Barry Fontaine had paid his dues and now he could practically taste victory. It was a buzzing sensation that reverberated throughout his six-foot frame. After ten years of bit parts in movies and TV, this was the role he’d be remembered for. It was time for the folks watching at home to know his chiseled face and steely blue eyes.

According to Barry’s agent Jack, the producers had boiled down the decision to two actors—him and another bit player named Leonard Nimoy. It had been an arduous process, the initial audition followed by numerous callbacks, wardrobe, and camera tests. This would be his fifth time in the Desilu casting office. 

Barry had arrived fifteen minutes early, only to find Nimoy already waiting there as well. They gave each other a cursory nod but hadn’t spoken a word for five long minutes. When Barry pulled out his sides from his jacket pocket, Nimoy did the same. 

Barry looked over his lines on the twice folded paper. He had memorized the scene backward and forwards. It was full of gibberish, something about Klingons breaking Federation treaties and such. It didn’t make a lick of sense to him, but now he’d have to sell it, make it real. He could do that.

He glanced across the room at Nimoy, who was deep in thought. Barry heard from Jack that Nimoy was stiff, strictly a TV actor, and nothing more. Barry had also done some TV but had a few bit parts in big movies as well. He had just come off a role in ”The Great Escape” with McQueen, for Christ’s sake. That must be worth something, he thought.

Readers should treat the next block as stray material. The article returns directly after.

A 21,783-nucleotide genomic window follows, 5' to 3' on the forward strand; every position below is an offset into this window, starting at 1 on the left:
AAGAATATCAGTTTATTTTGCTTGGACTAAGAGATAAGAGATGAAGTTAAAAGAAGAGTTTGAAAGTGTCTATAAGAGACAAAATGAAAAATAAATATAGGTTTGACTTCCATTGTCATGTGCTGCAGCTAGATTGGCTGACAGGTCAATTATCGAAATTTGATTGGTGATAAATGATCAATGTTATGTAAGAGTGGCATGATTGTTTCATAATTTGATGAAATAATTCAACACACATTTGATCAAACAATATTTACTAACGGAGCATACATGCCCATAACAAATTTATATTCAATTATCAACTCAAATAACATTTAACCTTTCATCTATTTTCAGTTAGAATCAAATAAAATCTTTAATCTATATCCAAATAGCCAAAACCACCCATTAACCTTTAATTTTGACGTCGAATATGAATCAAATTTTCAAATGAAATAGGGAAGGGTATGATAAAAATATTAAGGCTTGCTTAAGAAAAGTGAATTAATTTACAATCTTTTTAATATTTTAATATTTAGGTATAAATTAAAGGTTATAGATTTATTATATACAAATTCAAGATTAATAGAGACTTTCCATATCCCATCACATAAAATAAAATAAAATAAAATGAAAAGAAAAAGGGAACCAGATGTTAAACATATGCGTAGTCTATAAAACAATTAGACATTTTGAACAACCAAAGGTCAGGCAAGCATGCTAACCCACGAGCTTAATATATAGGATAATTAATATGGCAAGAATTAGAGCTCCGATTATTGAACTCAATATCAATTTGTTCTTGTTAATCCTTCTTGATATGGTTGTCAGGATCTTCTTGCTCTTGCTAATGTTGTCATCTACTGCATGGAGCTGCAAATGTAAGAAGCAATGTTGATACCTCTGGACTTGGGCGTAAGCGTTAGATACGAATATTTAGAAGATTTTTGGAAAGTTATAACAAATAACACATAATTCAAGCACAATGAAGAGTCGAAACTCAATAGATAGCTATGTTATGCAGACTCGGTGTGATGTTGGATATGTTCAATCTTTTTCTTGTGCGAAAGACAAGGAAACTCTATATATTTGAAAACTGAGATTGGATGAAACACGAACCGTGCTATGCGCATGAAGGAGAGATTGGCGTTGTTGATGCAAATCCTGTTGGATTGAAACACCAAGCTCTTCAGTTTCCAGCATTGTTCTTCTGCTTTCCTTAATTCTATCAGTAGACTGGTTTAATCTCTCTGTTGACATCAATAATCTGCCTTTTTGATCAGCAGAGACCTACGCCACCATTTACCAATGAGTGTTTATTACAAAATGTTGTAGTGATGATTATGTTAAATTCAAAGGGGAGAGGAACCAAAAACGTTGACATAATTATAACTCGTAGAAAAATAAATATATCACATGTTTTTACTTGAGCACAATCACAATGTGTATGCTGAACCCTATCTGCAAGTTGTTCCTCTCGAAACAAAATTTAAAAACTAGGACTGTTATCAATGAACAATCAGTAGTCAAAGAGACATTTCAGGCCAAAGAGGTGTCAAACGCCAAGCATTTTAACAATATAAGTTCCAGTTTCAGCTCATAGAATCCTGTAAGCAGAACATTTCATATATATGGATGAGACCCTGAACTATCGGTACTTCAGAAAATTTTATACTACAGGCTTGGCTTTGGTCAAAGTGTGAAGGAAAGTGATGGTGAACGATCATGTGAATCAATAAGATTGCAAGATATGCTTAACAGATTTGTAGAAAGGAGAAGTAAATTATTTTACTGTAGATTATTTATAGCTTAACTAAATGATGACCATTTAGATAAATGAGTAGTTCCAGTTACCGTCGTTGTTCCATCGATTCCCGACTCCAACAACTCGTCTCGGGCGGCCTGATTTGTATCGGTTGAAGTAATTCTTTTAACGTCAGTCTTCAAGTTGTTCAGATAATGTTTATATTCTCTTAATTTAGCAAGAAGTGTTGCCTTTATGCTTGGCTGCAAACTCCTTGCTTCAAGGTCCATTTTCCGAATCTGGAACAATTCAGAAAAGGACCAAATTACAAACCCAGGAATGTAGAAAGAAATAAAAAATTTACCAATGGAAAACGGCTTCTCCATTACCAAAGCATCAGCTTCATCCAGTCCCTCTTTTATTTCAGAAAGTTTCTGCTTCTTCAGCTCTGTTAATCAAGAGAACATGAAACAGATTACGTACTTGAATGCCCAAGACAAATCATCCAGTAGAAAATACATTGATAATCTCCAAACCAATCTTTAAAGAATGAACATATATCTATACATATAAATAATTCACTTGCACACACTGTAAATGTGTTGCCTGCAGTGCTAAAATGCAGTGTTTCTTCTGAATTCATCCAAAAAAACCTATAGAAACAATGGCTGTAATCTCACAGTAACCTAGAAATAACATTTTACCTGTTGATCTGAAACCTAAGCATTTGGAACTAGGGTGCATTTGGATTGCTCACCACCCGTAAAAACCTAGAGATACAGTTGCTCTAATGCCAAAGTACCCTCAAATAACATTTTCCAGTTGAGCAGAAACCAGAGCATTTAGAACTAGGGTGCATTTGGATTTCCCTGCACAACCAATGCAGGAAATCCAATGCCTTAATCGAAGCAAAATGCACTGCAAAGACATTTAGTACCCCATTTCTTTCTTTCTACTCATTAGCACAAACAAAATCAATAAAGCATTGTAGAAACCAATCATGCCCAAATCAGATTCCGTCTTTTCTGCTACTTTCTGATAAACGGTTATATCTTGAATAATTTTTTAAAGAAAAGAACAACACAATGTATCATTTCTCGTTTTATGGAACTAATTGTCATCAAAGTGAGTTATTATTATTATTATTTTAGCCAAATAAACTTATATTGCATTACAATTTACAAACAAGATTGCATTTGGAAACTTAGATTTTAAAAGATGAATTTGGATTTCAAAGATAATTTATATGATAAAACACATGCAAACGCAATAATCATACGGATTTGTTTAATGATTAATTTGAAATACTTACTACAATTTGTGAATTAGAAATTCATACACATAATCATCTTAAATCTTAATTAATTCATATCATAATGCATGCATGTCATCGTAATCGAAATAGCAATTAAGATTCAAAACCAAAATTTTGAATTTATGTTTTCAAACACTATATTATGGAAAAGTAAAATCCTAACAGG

“It’s Barry Fontaine, right?” Nimoy had chosen to break the ice.

“Yes,” said Barry.

“I’m Leonard. Leonard Nimoy. Good to meet you.”

Barry straightened his corduroy jacket. “How are you? These callbacks are a bitch, am I right?”

Nimoy raised an eyebrow. “A necessary evil, I’m afraid.”

 “Yeah, I guess so,” said Barry. “You do the makeup test, with the ears?”

“Quite an experience, wouldn’t you say?” said Nimoy.

Barry shifted in his seat. “Could be worse. We could be digging ditches.”

“Indeed,” said Nimoy. “I just wanted to wish you luck. May the best man win.”

This was unusual for Hollywood, thought Barry. Acting was a tough business. And here was Nimoy, playing the role of a perfect gentleman. 

“Same to you,” said Barry. “What’s this show even about? You got a handle on it?”

Nimoy shrugged. “The producers described it to me as ‘Wagon Train’ in space. Is that what you heard?”

“Sounds about right,” said Barry. 

A youngish blonde woman walked out of an office door, studying her clipboard.

“Mr. Fontaine? The producers will see you now.”

Barry stood up, smoothed over his slacks, and turned to Nimoy. “Nice chatting with you, see you on the other side.” 

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